Then he flips the gadget back over.

“He needs new feet,” he says. It’s amazing how the “Harvey” conceit is contagious. Call the thing “Harvey the Hayward Pool Cleaner” and the next thing you know, everyone is calling it “him.” 😀  “And new wings.”

He then proceeds to advise on how to replace the wings, and, soto voce, suggests buying these parts from Amazon, where (as anyone who knows anything about Leslie’s knows…), they’re much cheaper.

Okay. Sooo…. I slip out the door while our cute young sales clerk is still occupied with Customer No. 1. I’m skeptical about this, but…figure it can’t hurt to schlep Harvey home and try him out.

Drag him into the house. Lash him back up to his hose. Drop him in the drink. A-N-N-N-N-D….

Holy mackerel! He takes off like a rocket!

Harvey has not shot around the pool like that since I had the puddle resurfaced!

I figured his sluggish pace was caused by the coarse, annoying quality of the PebbleSheen. But apparently not!

Two, three hours have passed, and Harvey is still going strong. He does still get hung up on the hateful new Save-the-Proles-from-Themselves drain covers, but instead of staying stuck until I come along and bump him loose, after a minute or two he manages to work himself free.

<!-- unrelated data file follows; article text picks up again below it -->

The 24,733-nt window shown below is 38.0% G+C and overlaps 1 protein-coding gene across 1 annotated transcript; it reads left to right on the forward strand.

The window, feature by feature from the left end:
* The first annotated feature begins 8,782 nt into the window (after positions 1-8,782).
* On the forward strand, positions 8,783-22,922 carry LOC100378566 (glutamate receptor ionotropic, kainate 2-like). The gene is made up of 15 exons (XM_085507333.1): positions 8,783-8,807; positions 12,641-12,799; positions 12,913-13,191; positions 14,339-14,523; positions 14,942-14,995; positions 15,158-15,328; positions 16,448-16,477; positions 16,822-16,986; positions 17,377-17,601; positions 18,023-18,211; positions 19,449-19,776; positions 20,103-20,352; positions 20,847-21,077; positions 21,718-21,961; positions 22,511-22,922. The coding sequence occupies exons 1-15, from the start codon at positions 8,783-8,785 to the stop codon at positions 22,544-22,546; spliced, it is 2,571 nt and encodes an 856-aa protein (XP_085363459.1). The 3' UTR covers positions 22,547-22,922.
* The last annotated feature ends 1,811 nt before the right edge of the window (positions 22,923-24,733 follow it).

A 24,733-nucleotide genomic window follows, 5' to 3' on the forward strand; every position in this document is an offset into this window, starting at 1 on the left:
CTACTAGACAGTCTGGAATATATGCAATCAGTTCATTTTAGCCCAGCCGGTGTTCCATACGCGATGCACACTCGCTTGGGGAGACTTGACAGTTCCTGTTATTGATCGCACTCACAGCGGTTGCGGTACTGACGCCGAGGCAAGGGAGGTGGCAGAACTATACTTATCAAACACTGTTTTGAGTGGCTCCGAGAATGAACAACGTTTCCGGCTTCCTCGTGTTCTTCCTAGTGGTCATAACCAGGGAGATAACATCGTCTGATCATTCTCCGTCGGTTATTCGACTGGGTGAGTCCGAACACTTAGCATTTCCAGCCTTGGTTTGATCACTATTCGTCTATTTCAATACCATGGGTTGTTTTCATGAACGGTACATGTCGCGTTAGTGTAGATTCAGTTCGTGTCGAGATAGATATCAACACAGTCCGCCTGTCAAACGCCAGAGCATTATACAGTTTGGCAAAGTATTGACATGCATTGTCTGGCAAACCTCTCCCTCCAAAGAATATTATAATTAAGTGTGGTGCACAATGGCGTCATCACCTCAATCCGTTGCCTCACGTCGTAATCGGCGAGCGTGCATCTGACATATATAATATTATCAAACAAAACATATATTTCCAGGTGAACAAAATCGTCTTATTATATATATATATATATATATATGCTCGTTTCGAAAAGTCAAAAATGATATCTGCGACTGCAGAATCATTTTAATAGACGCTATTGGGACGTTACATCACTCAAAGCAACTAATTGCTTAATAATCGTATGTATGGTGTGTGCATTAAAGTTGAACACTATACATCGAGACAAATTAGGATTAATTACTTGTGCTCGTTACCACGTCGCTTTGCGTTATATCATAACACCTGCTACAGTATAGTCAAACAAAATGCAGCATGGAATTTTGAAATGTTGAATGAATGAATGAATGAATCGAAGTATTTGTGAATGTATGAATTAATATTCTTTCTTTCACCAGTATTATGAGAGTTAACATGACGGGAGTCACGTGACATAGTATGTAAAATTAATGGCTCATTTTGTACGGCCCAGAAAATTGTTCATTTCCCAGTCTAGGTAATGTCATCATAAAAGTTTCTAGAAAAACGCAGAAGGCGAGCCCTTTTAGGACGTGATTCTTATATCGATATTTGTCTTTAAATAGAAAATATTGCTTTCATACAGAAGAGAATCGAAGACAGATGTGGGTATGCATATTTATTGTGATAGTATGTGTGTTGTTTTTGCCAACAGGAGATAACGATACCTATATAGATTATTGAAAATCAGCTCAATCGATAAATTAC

Wow!

So I’m going to order the wings from Amazon, and maybe the feet, too — especially if I can find change-’em-out instructions on YouTube. Like, ohhh, say, this one…

Whoever that guy was, he not only saved me a whole lot of time (going forward), but he also saved me a bundle of dough.

I had grown so tired of the repeated junkets to Leslie’s — once every two or three days, during the seed-shedding season — that I’d decided to buy one of the newer Hayward cleaners that runs on wheels. These allegedly can handle the stupid new drain covers and also supposedly suffer less wear on the abrasive PebbleSheen surface. Planned to keep Harvey as a back-up, knowing this new thing will probably gag on palm BBs, too. Thing is…these gadgets cost FOUR HUNDRED AND EIGHT DOLLAH.